One of the worst moments of my drumming life was when the best local band in the area were not actually auditioning but seeking a drummer. Loooooong story short I end up jamming with Freight..the most kick azz band. During the jam which lasted for hours I kept thinking I was the coolest thing these people have ever heard. It was being recorded and during a break Rusty played some of it back. I could have cried..literally. That was NOT me!. Thinking your Mr. Bad azz and realizing quite the opposite is horrifically humbling. I remember Dave Weckl mentioning that he tries putting himself as if he's out front listening to shape his drumming as the two are different. Has ANYONE tried doing this?..has it changed your direction?.
GREAT INSIGHTFUL POST BOZ, thanks
 

pocket player

Junior Member
One of the most fatal errors drummers can make is attempting to stand out from music rather than blend in with it. Very few bands are in search of a player who riddles every song with clinic-worthy chops. Displaying an acumen for timing and dynamics is certainly the best way to impress other musicians and please audiences. I've always believed that good drummers remain mostly unnoticed. Being ignored is a strong indicator that we're doing our jobs.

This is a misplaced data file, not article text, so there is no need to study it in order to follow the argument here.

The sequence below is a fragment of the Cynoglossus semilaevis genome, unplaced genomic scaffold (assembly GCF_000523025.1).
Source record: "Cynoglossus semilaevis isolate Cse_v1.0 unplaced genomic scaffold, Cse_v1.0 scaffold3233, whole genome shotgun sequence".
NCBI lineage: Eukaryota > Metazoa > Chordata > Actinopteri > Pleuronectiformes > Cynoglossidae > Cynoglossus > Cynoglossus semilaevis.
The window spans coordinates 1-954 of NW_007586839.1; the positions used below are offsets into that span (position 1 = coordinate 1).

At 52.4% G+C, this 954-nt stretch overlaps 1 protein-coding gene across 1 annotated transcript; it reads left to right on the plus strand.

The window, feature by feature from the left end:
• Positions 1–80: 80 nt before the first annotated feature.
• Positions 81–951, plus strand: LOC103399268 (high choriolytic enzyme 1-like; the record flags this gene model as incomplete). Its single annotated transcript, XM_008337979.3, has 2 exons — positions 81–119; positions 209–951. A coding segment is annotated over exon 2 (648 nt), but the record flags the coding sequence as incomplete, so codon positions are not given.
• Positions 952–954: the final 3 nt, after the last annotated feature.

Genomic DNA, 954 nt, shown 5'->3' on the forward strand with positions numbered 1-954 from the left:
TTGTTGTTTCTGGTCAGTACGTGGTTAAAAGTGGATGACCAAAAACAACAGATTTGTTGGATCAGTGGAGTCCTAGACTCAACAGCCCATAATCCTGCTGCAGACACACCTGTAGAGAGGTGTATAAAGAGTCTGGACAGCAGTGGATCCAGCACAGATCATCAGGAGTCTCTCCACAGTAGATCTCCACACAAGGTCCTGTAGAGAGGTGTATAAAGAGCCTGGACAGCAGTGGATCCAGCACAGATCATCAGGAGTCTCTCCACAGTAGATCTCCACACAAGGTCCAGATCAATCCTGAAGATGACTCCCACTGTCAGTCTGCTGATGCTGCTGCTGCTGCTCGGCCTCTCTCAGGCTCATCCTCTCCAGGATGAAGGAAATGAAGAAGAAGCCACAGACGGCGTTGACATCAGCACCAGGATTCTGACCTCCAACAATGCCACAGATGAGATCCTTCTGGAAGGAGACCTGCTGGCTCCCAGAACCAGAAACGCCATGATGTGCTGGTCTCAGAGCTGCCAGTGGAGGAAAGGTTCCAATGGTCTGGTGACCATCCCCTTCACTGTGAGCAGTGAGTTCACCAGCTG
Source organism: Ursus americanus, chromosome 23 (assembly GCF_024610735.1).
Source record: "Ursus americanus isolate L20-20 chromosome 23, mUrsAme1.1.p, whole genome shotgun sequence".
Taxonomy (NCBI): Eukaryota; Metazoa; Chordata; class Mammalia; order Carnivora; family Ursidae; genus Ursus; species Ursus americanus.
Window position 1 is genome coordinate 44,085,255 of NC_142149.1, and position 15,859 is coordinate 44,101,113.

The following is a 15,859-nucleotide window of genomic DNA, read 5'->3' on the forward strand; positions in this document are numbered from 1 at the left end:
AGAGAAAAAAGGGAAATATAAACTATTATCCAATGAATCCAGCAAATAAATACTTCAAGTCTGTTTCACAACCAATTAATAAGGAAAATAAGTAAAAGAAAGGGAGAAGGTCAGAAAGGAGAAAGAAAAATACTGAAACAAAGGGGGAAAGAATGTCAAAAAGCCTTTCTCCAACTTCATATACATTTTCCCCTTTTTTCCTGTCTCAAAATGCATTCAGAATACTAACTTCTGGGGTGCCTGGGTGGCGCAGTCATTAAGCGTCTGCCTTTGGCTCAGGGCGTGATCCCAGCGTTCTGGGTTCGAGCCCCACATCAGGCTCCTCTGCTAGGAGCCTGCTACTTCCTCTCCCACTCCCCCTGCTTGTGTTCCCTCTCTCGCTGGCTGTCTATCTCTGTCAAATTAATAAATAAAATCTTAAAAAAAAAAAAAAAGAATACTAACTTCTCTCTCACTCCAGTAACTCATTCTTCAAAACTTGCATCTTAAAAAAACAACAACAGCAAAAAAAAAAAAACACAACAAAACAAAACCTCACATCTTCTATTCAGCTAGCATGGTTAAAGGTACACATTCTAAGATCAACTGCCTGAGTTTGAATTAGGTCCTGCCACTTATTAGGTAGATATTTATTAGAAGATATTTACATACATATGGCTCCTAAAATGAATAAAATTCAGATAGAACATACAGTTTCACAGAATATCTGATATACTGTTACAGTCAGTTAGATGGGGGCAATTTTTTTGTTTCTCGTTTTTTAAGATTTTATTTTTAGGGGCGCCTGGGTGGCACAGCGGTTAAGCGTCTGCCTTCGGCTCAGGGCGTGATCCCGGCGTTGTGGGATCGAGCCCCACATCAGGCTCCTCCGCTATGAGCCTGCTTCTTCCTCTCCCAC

Good Stuff CM
 

pocket player

Junior Member
I just read a story the great violinist Arnold Steinhardt wrote about finally listening to a recorded performance that had haunted him for decades and finding it wasn't nearly as bad as he'd thought--that it was actually quite good.

Which is to say that in my experience, you're right, sometimes we hear how we're actually playing and it sounds miles away from how we'd thought we sounded...but then sometimes we're also our own worst critics. And it can be hard figuring out which is which.
RIGHT ON
 

pocket player

Junior Member
I feel you. I recently recorded myself playing and while mixing it, I thought it sounded awesome! I was proud and very pleased with the finished product. A few days later a watched it again and I was like :sick:

Major de-motivator.

I noticed that I was a little behind the beat, everything I was playing seemed extraordinarily elementary, boring, and repetitive, I could see/feel my [indecisive and haphazard] thought process going into and coming out of fills, I don't want to touch the drums now. I am not worthy 🥲
Naaa, your only human ,rock on
 

pocket player

Junior Member
I'm getting better but in my youth I tried to be Ian Paice on EVERYTHING. He was detrimental to me at one point yet my biggest inspiration. I to had to simplify to the point where I was thinking this! isn't Ian!. I almost had to be deprogrammed!
I have found in our older years we have gained drumming wisdom and musicality , thank god we are healthy enough to still be playing to find out these treasures. This is a great OP